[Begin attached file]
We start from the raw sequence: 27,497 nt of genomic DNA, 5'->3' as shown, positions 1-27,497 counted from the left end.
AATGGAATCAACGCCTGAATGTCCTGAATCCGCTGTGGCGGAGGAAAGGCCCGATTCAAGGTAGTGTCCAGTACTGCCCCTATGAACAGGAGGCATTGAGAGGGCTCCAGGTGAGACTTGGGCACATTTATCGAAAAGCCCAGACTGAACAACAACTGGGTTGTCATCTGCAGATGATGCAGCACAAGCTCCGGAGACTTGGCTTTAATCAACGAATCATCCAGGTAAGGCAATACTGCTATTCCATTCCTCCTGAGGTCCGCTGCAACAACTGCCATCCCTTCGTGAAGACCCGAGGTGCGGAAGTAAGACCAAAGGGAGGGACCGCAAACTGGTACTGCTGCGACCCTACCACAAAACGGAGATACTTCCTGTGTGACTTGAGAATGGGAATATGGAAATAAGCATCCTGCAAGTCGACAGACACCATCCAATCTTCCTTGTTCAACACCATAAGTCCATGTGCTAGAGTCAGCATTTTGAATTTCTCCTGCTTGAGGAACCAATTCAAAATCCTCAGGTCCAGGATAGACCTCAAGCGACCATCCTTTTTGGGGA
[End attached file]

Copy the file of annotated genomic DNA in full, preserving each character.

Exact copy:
We start from the raw sequence: 27,497 nt of genomic DNA, 5'->3' as shown, positions 1-27,497 counted from the left end.
AATGGAATCAACGCCTGAATGTCCTGAATCCGCTGTGGCGGAGGAAAGGCCCGATTCAAGGTAGTGTCCAGTACTGCCCCTATGAACAGGAGGCATTGAGAGGGCTCCAGGTGAGACTTGGGCACATTTATCGAAAAGCCCAGACTGAACAACAACTGGGTTGTCATCTGCAGATGATGCAGCACAAGCTCCGGAGACTTGGCTTTAATCAACGAATCATCCAGGTAAGGCAATACTGCTATTCCATTCCTCCTGAGGTCCGCTGCAACAACTGCCATCCCTTCGTGAAGACCCGAGGTGCGGAAGTAAGACCAAAGGGAGGGACCGCAAACTGGTACTGCTGCGACCCTACCACAAAACGGAGATACTTCCTGTGTGACTTGAGAATGGGAATATGGAAATAAGCATCCTGCAAGTCGACAGACACCATCCAATCTTCCTTGTTCAACACCATAAGTCCATGTGCTAGAGTCAGCATTTTGAATTTCTCCTGCTTGAGGAACCAATTCAAAATCCTCAGGTCCAGGATAGACCTCAAGCGACCATCCTTTTTGGGGA